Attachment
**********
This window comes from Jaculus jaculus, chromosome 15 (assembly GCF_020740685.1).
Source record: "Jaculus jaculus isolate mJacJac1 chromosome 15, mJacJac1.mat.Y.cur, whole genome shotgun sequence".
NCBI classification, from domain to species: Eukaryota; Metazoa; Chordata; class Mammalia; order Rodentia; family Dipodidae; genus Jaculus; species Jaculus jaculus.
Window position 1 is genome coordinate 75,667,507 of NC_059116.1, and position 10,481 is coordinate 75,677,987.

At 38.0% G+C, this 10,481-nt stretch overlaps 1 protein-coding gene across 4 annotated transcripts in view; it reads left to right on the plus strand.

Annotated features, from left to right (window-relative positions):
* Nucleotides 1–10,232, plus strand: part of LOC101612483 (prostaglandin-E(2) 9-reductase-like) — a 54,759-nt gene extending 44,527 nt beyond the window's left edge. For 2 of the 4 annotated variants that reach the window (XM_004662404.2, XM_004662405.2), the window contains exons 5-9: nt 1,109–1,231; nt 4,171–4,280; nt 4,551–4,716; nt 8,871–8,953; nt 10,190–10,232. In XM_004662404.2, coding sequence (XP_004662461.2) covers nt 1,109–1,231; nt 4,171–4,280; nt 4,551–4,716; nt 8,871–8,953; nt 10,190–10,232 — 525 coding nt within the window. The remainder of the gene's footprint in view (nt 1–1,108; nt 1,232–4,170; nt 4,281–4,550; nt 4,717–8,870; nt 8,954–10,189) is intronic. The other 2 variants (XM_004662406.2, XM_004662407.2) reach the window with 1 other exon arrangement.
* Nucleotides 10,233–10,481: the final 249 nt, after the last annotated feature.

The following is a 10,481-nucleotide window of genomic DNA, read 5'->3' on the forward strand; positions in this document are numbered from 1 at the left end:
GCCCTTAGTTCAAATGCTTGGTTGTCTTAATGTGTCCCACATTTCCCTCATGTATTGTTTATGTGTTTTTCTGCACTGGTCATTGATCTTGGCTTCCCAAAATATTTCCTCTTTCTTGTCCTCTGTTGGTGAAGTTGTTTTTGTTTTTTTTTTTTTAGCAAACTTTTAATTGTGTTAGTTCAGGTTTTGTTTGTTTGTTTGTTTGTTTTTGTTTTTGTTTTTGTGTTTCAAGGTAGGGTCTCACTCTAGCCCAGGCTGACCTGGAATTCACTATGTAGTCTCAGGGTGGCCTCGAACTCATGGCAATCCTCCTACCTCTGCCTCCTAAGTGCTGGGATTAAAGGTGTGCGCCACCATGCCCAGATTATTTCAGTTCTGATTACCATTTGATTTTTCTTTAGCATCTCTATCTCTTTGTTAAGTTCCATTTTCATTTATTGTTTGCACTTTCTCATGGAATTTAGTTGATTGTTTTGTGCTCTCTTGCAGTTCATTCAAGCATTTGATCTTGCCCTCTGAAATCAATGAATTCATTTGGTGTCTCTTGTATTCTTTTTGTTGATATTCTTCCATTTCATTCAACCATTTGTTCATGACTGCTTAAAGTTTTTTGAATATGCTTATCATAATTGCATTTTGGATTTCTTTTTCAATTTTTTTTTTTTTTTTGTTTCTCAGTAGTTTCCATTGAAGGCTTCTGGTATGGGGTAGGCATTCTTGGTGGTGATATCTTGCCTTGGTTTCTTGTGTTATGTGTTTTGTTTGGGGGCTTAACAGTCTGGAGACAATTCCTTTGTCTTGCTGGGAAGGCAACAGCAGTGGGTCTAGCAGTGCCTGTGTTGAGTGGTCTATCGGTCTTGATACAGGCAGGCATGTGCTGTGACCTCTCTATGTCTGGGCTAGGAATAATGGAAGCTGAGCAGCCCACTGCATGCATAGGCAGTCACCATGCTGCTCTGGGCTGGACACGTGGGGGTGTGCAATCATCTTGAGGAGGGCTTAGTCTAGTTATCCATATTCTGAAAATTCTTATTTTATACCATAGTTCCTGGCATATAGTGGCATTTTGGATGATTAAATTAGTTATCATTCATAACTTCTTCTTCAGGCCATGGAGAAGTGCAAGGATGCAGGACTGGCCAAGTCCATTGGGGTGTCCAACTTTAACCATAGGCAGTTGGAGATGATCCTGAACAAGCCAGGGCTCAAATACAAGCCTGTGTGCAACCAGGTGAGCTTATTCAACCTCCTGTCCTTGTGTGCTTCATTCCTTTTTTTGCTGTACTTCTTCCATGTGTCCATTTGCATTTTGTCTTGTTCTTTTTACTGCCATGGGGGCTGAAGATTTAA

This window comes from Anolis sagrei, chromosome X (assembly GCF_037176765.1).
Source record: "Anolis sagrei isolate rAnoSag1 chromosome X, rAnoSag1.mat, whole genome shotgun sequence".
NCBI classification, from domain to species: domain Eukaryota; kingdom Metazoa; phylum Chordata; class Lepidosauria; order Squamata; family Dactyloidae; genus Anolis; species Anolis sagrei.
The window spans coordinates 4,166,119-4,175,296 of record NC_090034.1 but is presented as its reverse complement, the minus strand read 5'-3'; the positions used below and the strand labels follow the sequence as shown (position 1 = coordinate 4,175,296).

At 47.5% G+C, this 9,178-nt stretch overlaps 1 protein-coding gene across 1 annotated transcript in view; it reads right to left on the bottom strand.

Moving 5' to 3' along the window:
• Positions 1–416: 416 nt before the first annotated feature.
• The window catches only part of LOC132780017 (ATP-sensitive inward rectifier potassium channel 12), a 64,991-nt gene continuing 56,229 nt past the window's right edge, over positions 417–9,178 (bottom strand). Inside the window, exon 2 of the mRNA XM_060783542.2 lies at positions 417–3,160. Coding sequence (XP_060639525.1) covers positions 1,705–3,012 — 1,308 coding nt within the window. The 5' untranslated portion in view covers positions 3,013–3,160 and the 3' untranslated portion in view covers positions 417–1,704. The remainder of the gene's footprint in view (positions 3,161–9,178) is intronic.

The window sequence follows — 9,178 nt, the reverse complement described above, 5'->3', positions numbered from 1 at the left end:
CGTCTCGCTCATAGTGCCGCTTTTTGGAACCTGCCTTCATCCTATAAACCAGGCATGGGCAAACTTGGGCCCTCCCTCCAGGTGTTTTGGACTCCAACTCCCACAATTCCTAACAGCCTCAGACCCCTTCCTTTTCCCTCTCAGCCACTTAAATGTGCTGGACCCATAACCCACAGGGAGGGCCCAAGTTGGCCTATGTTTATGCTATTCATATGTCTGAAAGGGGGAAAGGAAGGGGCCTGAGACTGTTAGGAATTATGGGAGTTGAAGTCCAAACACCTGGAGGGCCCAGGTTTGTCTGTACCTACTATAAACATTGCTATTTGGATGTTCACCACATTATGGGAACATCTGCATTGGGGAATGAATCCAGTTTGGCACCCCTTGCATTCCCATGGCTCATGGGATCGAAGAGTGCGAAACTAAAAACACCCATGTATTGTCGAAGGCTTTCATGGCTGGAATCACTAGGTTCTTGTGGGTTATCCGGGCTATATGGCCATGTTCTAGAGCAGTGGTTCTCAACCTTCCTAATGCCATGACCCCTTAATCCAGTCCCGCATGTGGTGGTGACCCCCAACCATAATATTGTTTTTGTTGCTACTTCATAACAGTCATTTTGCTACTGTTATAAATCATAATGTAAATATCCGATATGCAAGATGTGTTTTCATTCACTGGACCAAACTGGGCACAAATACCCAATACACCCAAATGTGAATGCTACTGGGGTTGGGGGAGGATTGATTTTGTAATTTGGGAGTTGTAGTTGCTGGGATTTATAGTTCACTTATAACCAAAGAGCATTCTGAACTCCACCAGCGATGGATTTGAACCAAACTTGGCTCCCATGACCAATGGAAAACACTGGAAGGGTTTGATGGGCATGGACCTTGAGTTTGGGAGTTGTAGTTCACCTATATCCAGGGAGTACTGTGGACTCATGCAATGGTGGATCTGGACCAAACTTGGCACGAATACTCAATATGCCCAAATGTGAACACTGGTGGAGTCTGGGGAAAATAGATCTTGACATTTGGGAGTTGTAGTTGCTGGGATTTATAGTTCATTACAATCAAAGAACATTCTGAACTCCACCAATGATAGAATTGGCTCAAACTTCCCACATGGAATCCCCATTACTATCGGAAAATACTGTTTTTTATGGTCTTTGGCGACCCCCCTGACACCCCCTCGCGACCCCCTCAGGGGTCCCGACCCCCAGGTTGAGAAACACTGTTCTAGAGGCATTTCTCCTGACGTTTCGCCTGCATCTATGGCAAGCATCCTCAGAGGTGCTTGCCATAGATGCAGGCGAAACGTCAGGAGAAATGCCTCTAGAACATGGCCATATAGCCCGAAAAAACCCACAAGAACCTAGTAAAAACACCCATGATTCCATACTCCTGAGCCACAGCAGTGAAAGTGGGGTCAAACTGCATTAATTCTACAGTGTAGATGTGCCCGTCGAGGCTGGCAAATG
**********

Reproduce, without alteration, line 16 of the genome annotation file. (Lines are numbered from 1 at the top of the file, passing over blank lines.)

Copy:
Moving 5' to 3' along the window: